The Australian Small Business Blog

Monday, August 18, 2014

Sales Technique - The "May I help you?" rejection conundrum in retailing

by Jim Prigg

We have all experienced the offer of help by sales people when they say "May I help you?" Yet, when most people in buying/looking mode are confronted with "May I help you?" they shy away from any positive action. Why is that so?

With the very best intentions in mind the sales person has asked for a commitment before they have earned it. The potential customer knows that by answering yes they will be put in a situation of being accountable to the sales person. People don't like to be placed in a position of subservience. That is why they will generally answer NO to the commitment question of "May I help you?".

Sales people must learn how to build the intangible relationship before they start to sell tangibles. This will certainly help to overcome the silent objection to their well intentioned overtures.

How can the sales person turn the opening statement of their first meeting with potential customers into a positive experience for them and an engaging one for the potential customer so they will buy?

Here are some techniques that take a different psychological approach to engaging with the customer before the heavy commitment question is answered.

1. Alter the question to ask "How may I help you?"or "In what way can I help you?"
Now the potential customer cannot answer with a just a yes or no. This invites a more positive answer such as: "I am looking for (insert need)" or even better, "Do you have (insert item)?" You may still get "I'm just looking thank you", but it will reduce the number of outright refusals to interact with you or allow you to help the potential client.

2. Announce a benefit before the potential customer says anything. This can be in the form of benefit statements like:
a) "All the great specials in our catalogue are at this (point to where it is set up) counter. Let me know what interests you most, won't you?"
b) "If you are looking for (insert popular items name) they are located at (point to where it is set up) counter/stand. Please tell me what you are looking for if it is not there, won't you?"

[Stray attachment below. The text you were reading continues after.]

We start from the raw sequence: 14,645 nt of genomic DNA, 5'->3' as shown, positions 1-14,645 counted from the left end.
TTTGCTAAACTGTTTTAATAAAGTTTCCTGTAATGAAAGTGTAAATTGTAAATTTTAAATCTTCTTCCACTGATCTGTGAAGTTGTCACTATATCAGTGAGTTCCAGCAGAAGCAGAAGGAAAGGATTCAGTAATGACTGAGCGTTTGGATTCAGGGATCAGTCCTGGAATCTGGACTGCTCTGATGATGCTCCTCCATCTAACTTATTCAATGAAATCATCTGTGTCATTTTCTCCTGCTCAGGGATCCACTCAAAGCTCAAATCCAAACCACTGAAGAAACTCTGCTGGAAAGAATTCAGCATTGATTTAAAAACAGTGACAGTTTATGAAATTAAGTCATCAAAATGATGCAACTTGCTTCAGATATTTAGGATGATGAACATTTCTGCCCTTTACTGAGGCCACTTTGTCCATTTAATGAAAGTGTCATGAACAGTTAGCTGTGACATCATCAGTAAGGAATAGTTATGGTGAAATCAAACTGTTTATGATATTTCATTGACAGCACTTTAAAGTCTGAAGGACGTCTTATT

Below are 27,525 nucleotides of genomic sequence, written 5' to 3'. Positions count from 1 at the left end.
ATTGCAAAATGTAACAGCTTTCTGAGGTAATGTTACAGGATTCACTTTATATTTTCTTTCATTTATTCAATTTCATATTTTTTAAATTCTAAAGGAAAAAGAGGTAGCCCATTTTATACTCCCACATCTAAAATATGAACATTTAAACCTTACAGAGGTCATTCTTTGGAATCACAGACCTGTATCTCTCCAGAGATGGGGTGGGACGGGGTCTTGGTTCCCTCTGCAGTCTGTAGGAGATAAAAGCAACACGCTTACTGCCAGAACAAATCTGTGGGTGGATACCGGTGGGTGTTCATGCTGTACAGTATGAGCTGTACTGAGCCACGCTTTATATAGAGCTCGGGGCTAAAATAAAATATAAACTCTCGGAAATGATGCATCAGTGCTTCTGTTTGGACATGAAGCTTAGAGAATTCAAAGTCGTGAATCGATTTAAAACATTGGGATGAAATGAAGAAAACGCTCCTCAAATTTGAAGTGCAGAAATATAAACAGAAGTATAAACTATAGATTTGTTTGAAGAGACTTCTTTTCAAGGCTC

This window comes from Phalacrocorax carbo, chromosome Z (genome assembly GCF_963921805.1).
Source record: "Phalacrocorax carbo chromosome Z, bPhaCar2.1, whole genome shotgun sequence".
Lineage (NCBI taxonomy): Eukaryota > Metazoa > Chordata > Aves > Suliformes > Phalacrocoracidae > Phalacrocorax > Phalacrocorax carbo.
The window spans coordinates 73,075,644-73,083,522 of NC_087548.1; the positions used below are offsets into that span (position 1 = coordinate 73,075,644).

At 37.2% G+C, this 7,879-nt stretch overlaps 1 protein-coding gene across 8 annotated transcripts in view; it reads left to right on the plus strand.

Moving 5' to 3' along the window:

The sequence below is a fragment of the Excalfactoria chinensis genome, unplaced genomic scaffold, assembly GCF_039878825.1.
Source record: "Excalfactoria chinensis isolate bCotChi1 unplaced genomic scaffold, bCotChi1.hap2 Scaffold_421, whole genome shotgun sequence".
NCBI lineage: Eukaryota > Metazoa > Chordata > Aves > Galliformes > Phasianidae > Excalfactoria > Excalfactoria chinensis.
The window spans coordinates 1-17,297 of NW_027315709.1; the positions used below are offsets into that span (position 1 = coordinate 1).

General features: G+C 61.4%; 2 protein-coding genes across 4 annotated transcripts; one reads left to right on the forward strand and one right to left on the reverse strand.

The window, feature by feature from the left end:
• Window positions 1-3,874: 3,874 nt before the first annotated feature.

By delivering a potential benefit before you have interacted with the customer you have a reason to go back to them later in the sales process. Or just as importantly you have given them a reason to engage you.

3. Offer your expertise and experience in a casual manner such as:
a) "I'll be with you in a moment just as soon as I have finished this little task. Let me know what you are looking for then, won't you?"
b) "Sorry, I just have to complete this little task over here. I will be with you in a minute. Your thoughts on what you are looking for will enable me to give you some help in finding it."

The implication here is that you will not be with them immediately, but you will eventually get to speak with them. If they say OK to that then it is far easier to do a fact find on what they are looking for or whether they are lookers or buyers.

4. Soft introduction technique.

This is to enable the sales person to build up a positive psychological connection with the potential customer to build rapport by not talking about any sales topics.

Weather introduction: "My goodness, is the weather outside as miserable/hot/windy/pleasant or wet as it looks?"

Geographical question. "You look as if you have travelled a fair way to get here. Where are you from? What suburb do you live in? How did you travel to get here?"

The helpful statement. "Be very careful of the parking inspectors here. They are really sharp." "Did you know there is free parking behind our store?"

The pleasant statement introduction. "Good morning to you. How was your journey here this morning?" (Instead of how has your day been?)

Then be very ready to have a connector statement or question to tag onto your soft introductions. This allows you a smooth introduction into the help part of your job for the potential customer.

5. Direct qualifying question.
"Are you looking for something special for yourself, your partner or a special occasion or are you looking to get the best value for your hard earned dollar?"

Once again you take out the yes/no scenario. The potential customer will most likely answer to one of the options you present to them rather than put you off.

6. The welcome to the establishment statement

"Good afternoon. My name is David. (Insert your employees name or the company name) is delighted you have seen fit to come into our store." Then say what is in point one above.

7. Secondary connector statement
In the event of being given a brusque "I'm just looking" brush off statement by customers offer the following statement to them. "If there is anything you are not sure of or want a special price on, you will let me know. won't you?"

Learning capabilities

 Each of these scenarios need to be role played by sales people.
 Be very aware that your presentation should not be a wooden canned monologue.
 Insert your own language and words you feel comfortable with.
 Learn from your success and failures what works best for you.
 Never stop refining and practising your introduction techniques.
 Share your experience with others and learn from them

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Jim Prigg is the MD and Director of client relationships at KnowledgeMaster, a treasure trove of information for sales professionals.

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1 comment :

Unknown said...

Interesting insights. I can certainly relate to them as a customer. When sales people make you feel at home and at ease in their space, rather than on guard, it makes shopping a much more pleasant experience.


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